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Chapter XXVIII: A New Star
That very night, the startling news so impatiently awaited,
burst like a thunderbolt over the United States of the Union, and
thence, darting across the ocean, ran through all the telegraphic
wires of the globe. The projectile had been detected, thanks to the
gigantic reflector of Long’s Peak! Here is the note received
by the director of the Observatory of Cambridge. It contains the
scientific conclusion regarding this great experiment of the Gun
LONG’S PEAK, December 12.
To the Officers of the Observatory of Cambridge.
The projectile discharged by the Columbiad at Stones Hill has
been detected by Messrs. Belfast and J. T. Maston, 12th of
December, at 8:47 P.M., the moon having entered her last
This projectile has not arrived at its destination. It has
passed by the side; but sufficiently near to be retained by the
The rectilinear movement has thus become changed into a circular
motion of extreme velocity, and it is now pursuing an elliptical
orbit round the moon, of which it has become a true satellite.
The elements of this new star we have as yet been unable to
determine; we do not yet know the velocity of its passage. The
distance which separates it from the surface of the moon may be
estimated at about 2,833 miles.
However, two hypotheses come here into our consideration.
1. Either the attraction of the moon will end by drawing them
into itself, and the travelers will attain their destination;
2. The projectile, following an immutable law, will continue to
gravitate round the moon till the end of time.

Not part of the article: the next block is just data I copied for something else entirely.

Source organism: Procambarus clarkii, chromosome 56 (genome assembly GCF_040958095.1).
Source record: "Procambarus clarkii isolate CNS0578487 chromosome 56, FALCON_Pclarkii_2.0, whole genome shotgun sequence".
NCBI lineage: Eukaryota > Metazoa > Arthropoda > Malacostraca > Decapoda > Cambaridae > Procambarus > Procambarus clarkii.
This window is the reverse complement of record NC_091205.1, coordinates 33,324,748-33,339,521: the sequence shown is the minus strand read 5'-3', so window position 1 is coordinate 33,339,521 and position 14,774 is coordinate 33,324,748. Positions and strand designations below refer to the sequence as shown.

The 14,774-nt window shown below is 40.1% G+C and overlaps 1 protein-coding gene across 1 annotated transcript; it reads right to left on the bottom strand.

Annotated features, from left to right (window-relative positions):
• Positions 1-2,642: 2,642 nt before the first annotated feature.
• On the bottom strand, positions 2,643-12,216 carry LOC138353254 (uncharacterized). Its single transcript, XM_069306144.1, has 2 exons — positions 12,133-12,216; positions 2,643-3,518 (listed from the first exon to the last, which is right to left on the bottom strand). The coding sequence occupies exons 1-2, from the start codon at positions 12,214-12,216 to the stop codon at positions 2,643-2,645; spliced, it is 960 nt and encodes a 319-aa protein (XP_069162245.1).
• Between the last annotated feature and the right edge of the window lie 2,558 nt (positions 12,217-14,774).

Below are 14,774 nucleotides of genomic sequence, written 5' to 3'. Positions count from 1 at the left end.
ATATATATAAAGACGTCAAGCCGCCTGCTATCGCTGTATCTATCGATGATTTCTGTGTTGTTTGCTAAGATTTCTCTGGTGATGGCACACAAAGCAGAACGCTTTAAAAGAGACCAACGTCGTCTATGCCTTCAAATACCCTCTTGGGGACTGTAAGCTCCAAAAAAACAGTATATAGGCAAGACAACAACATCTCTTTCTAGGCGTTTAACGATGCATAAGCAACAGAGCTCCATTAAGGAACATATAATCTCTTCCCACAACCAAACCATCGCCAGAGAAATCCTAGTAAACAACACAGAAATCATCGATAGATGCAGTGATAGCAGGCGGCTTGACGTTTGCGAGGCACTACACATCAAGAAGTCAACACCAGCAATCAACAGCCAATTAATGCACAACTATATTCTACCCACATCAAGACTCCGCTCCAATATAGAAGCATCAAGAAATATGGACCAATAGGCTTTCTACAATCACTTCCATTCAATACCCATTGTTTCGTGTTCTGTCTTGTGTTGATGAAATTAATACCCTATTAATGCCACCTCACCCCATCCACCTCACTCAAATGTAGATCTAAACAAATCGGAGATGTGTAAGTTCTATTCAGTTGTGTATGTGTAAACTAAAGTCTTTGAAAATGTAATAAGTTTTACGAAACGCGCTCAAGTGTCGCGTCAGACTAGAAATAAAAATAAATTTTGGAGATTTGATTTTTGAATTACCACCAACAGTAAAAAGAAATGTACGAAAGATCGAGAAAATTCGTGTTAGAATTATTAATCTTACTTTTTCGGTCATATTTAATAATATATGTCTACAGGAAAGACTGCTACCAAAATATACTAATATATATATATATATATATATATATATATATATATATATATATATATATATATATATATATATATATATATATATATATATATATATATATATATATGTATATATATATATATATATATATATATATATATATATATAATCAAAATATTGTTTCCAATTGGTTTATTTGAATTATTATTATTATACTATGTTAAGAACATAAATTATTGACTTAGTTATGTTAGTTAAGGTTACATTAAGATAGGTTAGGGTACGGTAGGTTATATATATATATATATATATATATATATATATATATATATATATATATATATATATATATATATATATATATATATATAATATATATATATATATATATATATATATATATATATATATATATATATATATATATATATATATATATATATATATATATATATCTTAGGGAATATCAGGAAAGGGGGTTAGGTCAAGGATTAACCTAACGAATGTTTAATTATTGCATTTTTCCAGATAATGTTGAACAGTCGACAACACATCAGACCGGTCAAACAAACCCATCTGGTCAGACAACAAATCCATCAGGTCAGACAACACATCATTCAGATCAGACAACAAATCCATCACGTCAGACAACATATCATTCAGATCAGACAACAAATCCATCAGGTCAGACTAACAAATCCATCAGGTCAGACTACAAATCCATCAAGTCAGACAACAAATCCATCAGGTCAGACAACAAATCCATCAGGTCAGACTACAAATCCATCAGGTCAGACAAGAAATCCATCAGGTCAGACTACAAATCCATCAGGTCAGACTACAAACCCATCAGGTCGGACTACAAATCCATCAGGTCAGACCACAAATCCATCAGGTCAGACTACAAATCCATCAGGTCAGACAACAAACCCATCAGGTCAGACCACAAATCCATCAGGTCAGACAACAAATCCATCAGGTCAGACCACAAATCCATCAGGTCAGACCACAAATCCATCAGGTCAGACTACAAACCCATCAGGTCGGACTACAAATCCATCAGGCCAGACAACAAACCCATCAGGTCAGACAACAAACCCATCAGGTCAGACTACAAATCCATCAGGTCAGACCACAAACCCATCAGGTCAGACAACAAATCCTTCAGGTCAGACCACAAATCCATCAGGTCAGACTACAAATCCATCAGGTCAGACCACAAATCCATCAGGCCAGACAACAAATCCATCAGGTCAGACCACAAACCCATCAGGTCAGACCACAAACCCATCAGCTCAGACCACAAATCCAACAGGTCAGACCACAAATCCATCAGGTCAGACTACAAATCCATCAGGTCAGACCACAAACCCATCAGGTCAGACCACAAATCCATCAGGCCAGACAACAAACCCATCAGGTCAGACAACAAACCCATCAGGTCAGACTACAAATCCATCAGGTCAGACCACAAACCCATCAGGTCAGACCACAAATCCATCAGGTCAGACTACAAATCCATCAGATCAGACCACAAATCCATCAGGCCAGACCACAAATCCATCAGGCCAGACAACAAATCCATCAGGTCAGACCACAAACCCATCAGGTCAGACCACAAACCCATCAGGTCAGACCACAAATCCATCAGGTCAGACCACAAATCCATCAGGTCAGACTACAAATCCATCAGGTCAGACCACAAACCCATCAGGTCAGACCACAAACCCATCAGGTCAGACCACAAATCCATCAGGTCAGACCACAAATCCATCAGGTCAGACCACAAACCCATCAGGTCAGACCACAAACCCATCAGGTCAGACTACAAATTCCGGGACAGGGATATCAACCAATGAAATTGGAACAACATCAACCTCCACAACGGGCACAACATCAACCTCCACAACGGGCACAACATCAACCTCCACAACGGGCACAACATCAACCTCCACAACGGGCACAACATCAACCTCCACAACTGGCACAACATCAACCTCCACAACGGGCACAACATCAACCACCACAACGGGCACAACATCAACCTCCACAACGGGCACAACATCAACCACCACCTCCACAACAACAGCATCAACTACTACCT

At some future time, our observations will be able to determine
this point, but till then the experiment of the Gun Club can have
no other result than to have provided our solar system with a new
To how many questions did this unexpected denouement give rise?
What mysterious results was the future reserving for the
investigation of science? At all events, the names of Nicholl,
Barbicane, and Michel Ardan were certain to be immortalized in the
annals of astronomy!
When the dispatch from Long’s Peak had once become known,
there was but one universal feeling of surprise and alarm. Was it
possible to go to the aid of these bold travelers? No! for they had
placed themselves beyond the pale of humanity, by crossing the
limits imposed by the Creator on his earthly creatures. They had
air enough for two months; they had victuals enough for
twelve;— but after that? There was only one man who would not
admit that the situation was desperate— he alone had
confidence; and that was their devoted friend J. T. Maston.
Besides, he never let them get out of sight. His home was
henceforth the post at Long’s Peak; his horizon, the mirror
of that immense reflector. As soon as the moon rose above the
horizon, he immediately caught her in the field of the telescope;
he never let her go for an instant out of his sight, and followed
her assiduously in her course through the stellar spaces. He
watched with untiring patience the passage of the projectile across
her silvery disc, and really the worthy man remained in perpetual
communication with his three friends, whom he did not despair of
seeing again some day.
“Those three men,” said he, “have carried into
space all the resources of art, science, and industry. With that,
one can do anything; and you will see that, some day, they will
come out all right.”
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